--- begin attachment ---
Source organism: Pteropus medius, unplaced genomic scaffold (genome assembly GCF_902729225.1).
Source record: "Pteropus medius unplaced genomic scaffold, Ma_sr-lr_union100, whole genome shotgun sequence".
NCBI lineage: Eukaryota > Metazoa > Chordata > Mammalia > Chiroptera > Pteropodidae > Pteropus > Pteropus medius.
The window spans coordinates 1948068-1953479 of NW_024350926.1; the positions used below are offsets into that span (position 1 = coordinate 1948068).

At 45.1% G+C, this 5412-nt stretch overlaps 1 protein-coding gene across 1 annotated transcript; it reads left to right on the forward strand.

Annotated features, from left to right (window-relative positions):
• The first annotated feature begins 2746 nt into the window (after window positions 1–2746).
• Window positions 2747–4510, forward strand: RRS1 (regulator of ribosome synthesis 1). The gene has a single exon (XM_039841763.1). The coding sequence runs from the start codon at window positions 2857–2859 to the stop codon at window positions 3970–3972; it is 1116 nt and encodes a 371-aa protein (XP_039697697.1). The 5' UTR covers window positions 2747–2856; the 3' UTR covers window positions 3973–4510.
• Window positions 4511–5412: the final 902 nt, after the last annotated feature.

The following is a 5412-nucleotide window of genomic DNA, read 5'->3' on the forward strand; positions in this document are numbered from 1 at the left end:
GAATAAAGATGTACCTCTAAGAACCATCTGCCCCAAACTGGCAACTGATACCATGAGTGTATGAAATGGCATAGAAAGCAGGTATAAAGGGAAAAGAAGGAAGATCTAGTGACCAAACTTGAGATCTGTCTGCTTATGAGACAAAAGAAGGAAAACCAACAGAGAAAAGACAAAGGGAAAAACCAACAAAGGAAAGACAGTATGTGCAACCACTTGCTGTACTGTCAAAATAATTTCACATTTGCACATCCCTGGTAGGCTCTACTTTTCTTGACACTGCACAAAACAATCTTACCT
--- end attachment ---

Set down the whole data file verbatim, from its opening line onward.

Source organism: Pteropus medius, unplaced genomic scaffold (genome assembly GCF_902729225.1).
Source record: "Pteropus medius unplaced genomic scaffold, Ma_sr-lr_union100, whole genome shotgun sequence".
NCBI lineage: Eukaryota > Metazoa > Chordata > Mammalia > Chiroptera > Pteropodidae > Pteropus > Pteropus medius.
The window spans coordinates 1948068-1953479 of NW_024350926.1; the positions used below are offsets into that span (position 1 = coordinate 1948068).

At 45.1% G+C, this 5412-nt stretch overlaps 1 protein-coding gene across 1 annotated transcript; it reads left to right on the forward strand.

Annotated features, from left to right (window-relative positions):
• The first annotated feature begins 2746 nt into the window (after window positions 1–2746).
• Window positions 2747–4510, forward strand: RRS1 (regulator of ribosome synthesis 1). The gene has a single exon (XM_039841763.1). The coding sequence runs from the start codon at window positions 2857–2859 to the stop codon at window positions 3970–3972; it is 1116 nt and encodes a 371-aa protein (XP_039697697.1). The 5' UTR covers window positions 2747–2856; the 3' UTR covers window positions 3973–4510.
• Window positions 4511–5412: the final 902 nt, after the last annotated feature.

The following is a 5412-nucleotide window of genomic DNA, read 5'->3' on the forward strand; positions in this document are numbered from 1 at the left end:
GAATAAAGATGTACCTCTAAGAACCATCTGCCCCAAACTGGCAACTGATACCATGAGTGTATGAAATGGCATAGAAAGCAGGTATAAAGGGAAAAGAAGGAAGATCTAGTGACCAAACTTGAGATCTGTCTGCTTATGAGACAAAAGAAGGAAAACCAACAGAGAAAAGACAAAGGGAAAAACCAACAAAGGAAAGACAGTATGTGCAACCACTTGCTGTACTGTCAAAATAATTTCACATTTGCACATCCCTGGTAGGCTCTACTTTTCTTGACACTGCACAAAACAATCTTACCT